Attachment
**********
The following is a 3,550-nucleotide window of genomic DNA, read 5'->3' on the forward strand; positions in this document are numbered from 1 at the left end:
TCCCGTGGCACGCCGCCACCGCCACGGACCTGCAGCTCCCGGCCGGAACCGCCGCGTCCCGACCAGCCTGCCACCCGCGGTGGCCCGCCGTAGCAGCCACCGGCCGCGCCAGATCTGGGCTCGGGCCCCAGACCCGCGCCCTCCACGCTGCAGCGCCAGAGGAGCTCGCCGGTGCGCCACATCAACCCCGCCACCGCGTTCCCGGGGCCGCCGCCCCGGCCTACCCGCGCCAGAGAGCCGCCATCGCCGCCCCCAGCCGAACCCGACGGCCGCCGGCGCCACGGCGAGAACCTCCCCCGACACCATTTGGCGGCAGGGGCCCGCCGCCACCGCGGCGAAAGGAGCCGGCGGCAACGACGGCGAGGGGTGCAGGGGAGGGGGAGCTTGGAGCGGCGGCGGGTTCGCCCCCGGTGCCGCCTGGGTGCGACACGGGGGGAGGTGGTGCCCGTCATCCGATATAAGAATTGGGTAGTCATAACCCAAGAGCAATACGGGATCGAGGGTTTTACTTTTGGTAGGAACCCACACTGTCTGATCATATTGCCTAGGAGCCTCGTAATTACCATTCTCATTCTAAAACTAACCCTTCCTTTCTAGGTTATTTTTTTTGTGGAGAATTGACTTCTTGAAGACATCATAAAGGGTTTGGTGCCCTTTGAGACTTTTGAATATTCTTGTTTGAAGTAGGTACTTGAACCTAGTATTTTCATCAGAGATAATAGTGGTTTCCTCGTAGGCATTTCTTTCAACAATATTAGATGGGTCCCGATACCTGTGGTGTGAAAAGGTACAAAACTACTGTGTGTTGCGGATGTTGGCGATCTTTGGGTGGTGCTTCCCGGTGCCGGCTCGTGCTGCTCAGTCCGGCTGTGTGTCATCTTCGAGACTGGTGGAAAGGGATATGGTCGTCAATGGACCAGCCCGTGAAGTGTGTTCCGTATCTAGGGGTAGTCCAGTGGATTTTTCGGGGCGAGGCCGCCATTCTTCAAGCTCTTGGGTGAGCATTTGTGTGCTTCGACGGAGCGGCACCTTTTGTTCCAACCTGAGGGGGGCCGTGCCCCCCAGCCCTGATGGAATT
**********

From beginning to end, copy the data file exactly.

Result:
The following is a 3,550-nucleotide window of genomic DNA, read 5'->3' on the forward strand; positions in this document are numbered from 1 at the left end:
TCCCGTGGCACGCCGCCACCGCCACGGACCTGCAGCTCCCGGCCGGAACCGCCGCGTCCCGACCAGCCTGCCACCCGCGGTGGCCCGCCGTAGCAGCCACCGGCCGCGCCAGATCTGGGCTCGGGCCCCAGACCCGCGCCCTCCACGCTGCAGCGCCAGAGGAGCTCGCCGGTGCGCCACATCAACCCCGCCACCGCGTTCCCGGGGCCGCCGCCCCGGCCTACCCGCGCCAGAGAGCCGCCATCGCCGCCCCCAGCCGAACCCGACGGCCGCCGGCGCCACGGCGAGAACCTCCCCCGACACCATTTGGCGGCAGGGGCCCGCCGCCACCGCGGCGAAAGGAGCCGGCGGCAACGACGGCGAGGGGTGCAGGGGAGGGGGAGCTTGGAGCGGCGGCGGGTTCGCCCCCGGTGCCGCCTGGGTGCGACACGGGGGGAGGTGGTGCCCGTCATCCGATATAAGAATTGGGTAGTCATAACCCAAGAGCAATACGGGATCGAGGGTTTTACTTTTGGTAGGAACCCACACTGTCTGATCATATTGCCTAGGAGCCTCGTAATTACCATTCTCATTCTAAAACTAACCCTTCCTTTCTAGGTTATTTTTTTTGTGGAGAATTGACTTCTTGAAGACATCATAAAGGGTTTGGTGCCCTTTGAGACTTTTGAATATTCTTGTTTGAAGTAGGTACTTGAACCTAGTATTTTCATCAGAGATAATAGTGGTTTCCTCGTAGGCATTTCTTTCAACAATATTAGATGGGTCCCGATACCTGTGGTGTGAAAAGGTACAAAACTACTGTGTGTTGCGGATGTTGGCGATCTTTGGGTGGTGCTTCCCGGTGCCGGCTCGTGCTGCTCAGTCCGGCTGTGTGTCATCTTCGAGACTGGTGGAAAGGGATATGGTCGTCAATGGACCAGCCCGTGAAGTGTGTTCCGTATCTAGGGGTAGTCCAGTGGATTTTTCGGGGCGAGGCCGCCATTCTTCAAGCTCTTGGGTGAGCATTTGTGTGCTTCGACGGAGCGGCACCTTTTGTTCCAACCTGAGGGGGGCCGTGCCCCCCAGCCCTGATGGAATT